Sovereign Defaults – How, Why, Where, and When?
In May 2022, Sri Lanka defaulted on its sovereign debt for the first time in its history. This dark event sparked violent protests, with clashes and widespread arson reported in many parts of the country. At least nine fatalities were reported as a result of the violence, which stemmed from years of anger over excessive borrowing to support state companies with generous social benefits.
As one of the latest in a string of Sovereign Defaults since the start of the Covid-19 pandemic, Sri Lanka’s default is seen by many as a warning to other emerging economies where record-high food costs, inflation, and general shortages could potentially wreak havoc on their economies.
Other countries which have already defaulted on their sovereign debt over the past few years include Lebanon, Argentina, Zambia, Suriname, and Belize.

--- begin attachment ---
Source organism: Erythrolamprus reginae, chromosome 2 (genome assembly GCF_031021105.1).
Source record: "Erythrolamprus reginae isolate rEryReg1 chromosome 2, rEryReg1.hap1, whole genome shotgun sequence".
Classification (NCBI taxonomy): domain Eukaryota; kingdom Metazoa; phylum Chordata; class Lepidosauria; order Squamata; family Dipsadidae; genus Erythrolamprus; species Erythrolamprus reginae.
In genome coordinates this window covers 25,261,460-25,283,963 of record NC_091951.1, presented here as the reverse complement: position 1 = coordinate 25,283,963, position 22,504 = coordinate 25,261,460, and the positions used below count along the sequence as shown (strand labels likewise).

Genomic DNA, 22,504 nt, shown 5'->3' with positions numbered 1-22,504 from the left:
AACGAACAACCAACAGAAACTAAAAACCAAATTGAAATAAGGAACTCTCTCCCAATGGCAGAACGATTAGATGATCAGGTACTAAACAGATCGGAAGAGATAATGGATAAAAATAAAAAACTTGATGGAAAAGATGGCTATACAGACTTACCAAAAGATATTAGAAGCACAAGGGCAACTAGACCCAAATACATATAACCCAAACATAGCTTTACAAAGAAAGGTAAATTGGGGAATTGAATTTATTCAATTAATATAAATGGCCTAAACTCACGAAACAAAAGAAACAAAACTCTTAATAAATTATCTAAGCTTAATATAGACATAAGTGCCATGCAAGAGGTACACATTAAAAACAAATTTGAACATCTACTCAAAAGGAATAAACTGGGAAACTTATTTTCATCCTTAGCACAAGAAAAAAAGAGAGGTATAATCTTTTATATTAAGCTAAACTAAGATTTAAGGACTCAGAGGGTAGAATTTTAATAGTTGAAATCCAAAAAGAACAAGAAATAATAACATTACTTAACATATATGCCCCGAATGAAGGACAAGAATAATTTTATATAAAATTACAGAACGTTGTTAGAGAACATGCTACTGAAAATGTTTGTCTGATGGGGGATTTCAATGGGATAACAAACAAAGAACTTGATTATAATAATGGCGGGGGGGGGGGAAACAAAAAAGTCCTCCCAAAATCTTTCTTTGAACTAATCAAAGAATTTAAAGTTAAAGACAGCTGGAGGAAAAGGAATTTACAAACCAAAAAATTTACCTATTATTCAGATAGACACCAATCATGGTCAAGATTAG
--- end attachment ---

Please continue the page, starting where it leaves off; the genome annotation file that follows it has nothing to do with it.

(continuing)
What is a Sovereign Default?
A Sovereign Default happens when a country’s government fails (or refuses) to pay its debt to its creditors. This puts the country at risk of being cut off from any future financial aid, as creditors have very little recourse over unpaid debt. Although the creditors may be able to seize their debtors’ international assets, no international court can force a country to pay what they owe.
Due to this, the threat of being barred from future international borrowing for several years, along with high borrowing costs when they are finally allowed to access debt again is generally enough to ensure that a Sovereign Default is regarded as an absolute last resort.
Furthermore, a Sovereign Default carries several consequences to the state, as well as its citizens. These include damage to the state’s reputation among creditors, restricting its access to international funding, a currency crisis as investors avoid the country’s national economy, and an economic crisis as investors withdraw their money due to falling internal demand.